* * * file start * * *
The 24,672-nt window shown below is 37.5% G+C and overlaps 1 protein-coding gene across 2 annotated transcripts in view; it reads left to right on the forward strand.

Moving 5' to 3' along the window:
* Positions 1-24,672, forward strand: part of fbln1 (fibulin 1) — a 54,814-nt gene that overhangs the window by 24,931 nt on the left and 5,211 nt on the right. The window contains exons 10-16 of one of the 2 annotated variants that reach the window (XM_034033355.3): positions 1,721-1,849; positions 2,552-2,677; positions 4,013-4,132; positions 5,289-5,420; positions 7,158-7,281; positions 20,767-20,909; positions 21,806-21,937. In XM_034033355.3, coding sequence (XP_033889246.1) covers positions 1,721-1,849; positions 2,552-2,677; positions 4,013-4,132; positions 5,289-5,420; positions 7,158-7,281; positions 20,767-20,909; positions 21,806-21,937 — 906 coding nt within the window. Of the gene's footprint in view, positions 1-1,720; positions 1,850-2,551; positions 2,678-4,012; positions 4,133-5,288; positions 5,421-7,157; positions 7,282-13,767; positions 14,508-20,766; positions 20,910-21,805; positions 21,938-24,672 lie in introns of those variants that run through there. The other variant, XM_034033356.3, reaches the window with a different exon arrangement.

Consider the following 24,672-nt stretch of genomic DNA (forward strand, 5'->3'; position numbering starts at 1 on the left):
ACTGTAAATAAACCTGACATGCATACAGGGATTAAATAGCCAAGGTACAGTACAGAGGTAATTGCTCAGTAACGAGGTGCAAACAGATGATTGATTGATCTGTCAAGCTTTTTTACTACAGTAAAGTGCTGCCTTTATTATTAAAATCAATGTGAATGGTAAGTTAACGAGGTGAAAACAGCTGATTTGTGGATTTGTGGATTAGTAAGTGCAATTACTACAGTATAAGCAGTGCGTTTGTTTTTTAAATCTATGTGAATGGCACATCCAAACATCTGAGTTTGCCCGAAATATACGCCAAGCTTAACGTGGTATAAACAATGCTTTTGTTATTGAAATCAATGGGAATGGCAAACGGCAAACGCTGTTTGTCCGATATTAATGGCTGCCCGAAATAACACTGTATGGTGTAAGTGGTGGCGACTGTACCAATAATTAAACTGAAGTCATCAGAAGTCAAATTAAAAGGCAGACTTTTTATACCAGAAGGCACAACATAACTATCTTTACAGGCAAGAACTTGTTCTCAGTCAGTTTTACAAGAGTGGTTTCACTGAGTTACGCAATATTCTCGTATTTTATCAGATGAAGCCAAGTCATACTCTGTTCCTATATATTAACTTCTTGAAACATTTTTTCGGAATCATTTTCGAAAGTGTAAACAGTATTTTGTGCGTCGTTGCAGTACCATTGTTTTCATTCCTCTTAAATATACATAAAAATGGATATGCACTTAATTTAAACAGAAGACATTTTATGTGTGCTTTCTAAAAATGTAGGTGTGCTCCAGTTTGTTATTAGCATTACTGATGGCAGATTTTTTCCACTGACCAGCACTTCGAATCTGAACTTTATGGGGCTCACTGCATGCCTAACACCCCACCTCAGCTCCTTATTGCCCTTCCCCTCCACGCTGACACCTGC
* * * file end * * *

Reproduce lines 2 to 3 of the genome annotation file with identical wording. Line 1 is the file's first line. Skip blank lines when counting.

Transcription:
Moving 5' to 3' along the window:
* Positions 1-24,672, forward strand: part of fbln1 (fibulin 1) — a 54,814-nt gene that overhangs the window by 24,931 nt on the left and 5,211 nt on the right. The window contains exons 10-16 of one of the 2 annotated variants that reach the window (XM_034033355.3): positions 1,721-1,849; positions 2,552-2,677; positions 4,013-4,132; positions 5,289-5,420; positions 7,158-7,281; positions 20,767-20,909; positions 21,806-21,937. In XM_034033355.3, coding sequence (XP_033889246.1) covers positions 1,721-1,849; positions 2,552-2,677; positions 4,013-4,132; positions 5,289-5,420; positions 7,158-7,281; positions 20,767-20,909; positions 21,806-21,937 — 906 coding nt within the window. Of the gene's footprint in view, positions 1-1,720; positions 1,850-2,551; positions 2,678-4,012; positions 4,133-5,288; positions 5,421-7,157; positions 7,282-13,767; positions 14,508-20,766; positions 20,910-21,805; positions 21,938-24,672 lie in introns of those variants that run through there. The other variant, XM_034033356.3, reaches the window with a different exon arrangement.